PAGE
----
Jean Vanier, right, is pictured at an event with Donald Taylor, who was a member of L’Arche Comox Valley. Photo supplied

Vanier remembered as a selfless, humble person

Philanthropist was a voice for the vulnerable, marginalized

It was in the French village of Trosly-Breuil where Jean Vanier, in 1964, invited two men with intellectual disabilities to live with him in what became the first L’Arche home. Since that time, 154 L’Arche communities have evolved in 38 countries on five continents. Canada has 30 of the communities, one of them in the Comox Valley.

Vanier — the son of former governor general Georges P. Vanier, after whom the Courtenay high school is named — passed away Tuesday, May 7 at age 90. He had been suffering from thyroid cancer.

“There’s a sadness but there’s also an immense gratitude for his life, for his inspiration, for what he created — these communities of belonging,” said L’Arche Comox Valley executive director Christine Monier, who knew Vanier on a personal level, having lived four years in Trosly-Breuil, north of Paris. She has been invited to attend Vanier’s funeral, May 16 in Trosly-Breuil. She will be representing L’Arche Western Canada.

Monier remembers Vanier as a selfless, humble person, and a good listener.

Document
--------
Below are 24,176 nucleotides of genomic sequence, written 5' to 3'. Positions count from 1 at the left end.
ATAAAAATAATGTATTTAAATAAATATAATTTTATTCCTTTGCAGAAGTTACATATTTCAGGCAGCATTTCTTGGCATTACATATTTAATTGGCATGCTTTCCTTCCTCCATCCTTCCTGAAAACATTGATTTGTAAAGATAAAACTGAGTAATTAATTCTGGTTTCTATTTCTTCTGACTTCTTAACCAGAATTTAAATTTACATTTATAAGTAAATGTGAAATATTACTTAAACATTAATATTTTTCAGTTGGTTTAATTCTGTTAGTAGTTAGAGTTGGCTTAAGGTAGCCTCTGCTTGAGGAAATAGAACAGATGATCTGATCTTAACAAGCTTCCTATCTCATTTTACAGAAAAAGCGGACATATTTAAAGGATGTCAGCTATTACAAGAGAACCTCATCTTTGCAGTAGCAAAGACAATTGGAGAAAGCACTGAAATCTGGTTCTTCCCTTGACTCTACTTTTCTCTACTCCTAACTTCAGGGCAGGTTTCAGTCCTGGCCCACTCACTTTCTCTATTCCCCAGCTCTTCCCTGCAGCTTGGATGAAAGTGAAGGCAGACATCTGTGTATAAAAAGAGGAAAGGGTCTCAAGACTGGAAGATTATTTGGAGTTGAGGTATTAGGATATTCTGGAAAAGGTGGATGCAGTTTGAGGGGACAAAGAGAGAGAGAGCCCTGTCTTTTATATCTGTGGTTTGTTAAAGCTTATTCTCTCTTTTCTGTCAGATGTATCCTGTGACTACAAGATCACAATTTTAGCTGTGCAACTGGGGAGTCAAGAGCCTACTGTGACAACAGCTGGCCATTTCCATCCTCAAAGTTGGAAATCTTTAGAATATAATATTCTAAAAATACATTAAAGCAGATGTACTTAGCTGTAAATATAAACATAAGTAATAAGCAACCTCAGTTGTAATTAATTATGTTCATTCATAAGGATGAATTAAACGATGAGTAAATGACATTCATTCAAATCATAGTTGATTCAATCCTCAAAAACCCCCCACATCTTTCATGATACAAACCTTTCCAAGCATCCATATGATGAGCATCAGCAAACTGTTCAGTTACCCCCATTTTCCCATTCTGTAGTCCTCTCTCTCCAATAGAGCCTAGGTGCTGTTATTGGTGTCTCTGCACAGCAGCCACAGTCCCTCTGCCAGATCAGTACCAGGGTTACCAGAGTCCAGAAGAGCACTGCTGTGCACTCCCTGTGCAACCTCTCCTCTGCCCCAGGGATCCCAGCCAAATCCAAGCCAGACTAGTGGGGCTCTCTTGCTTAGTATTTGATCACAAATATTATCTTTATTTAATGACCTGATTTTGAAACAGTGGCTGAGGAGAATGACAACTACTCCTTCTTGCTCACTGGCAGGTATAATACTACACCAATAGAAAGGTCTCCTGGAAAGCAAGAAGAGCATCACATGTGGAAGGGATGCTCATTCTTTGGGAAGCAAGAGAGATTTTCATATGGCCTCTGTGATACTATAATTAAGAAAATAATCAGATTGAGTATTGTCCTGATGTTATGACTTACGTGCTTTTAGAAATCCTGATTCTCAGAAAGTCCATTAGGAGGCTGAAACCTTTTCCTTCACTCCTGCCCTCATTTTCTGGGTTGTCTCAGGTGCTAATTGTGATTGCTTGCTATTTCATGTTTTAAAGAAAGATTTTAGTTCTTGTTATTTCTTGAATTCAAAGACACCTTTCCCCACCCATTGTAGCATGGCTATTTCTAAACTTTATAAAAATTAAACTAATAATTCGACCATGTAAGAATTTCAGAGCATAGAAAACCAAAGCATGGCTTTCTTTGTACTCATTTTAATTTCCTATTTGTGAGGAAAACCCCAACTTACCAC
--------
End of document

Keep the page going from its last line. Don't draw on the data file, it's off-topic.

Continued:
“He was a peacemaker, he was a philosopher, a risk taker,” she said. “He broke down barriers and walls. He looked at what brought people together, like our common humanity.”

Though he came from a privileged background, the Swiss-born Vanier decided to befriend people with intellectual disabilities, and became a voice for the vulnerable and the marginalized.

“I think Jean Vanier, in many ways, helped us to evolve, and get to a point where we could see that each person has an inherent value and gift — how they inspire us to be better people, to be more patient, to be more welcoming,” Monier said. “He didn’t align himself with the powerful.”

But he did meet with a number of well-known figures, including the Dalai Lama, Mother Teresa and Desmond Tutu. Vanier was also an Order of Canada and French Legion of Honour recipient. In 2015, he received the Templeton Prize for spiritual work.

“(But) Nothing was about him,” Monier said.

The origins of L’Arche Comox Valley date back to 1983, when a group of people heard Vanier speak at a retreat in Victoria. Ten years later, L’Arche Comox Valley became a non-profit. The Jubilee House supported residence opened in 2000, and the I Belong Centre opened in 2017.

“His legacy lives on,” Monier said. “He wanted to make a difference in the world. Our L’Arche community is very much shaped by his vision, his philosophy. It’s about creating bridges, honoring and recognizing the gifts and contributions of everyone.”

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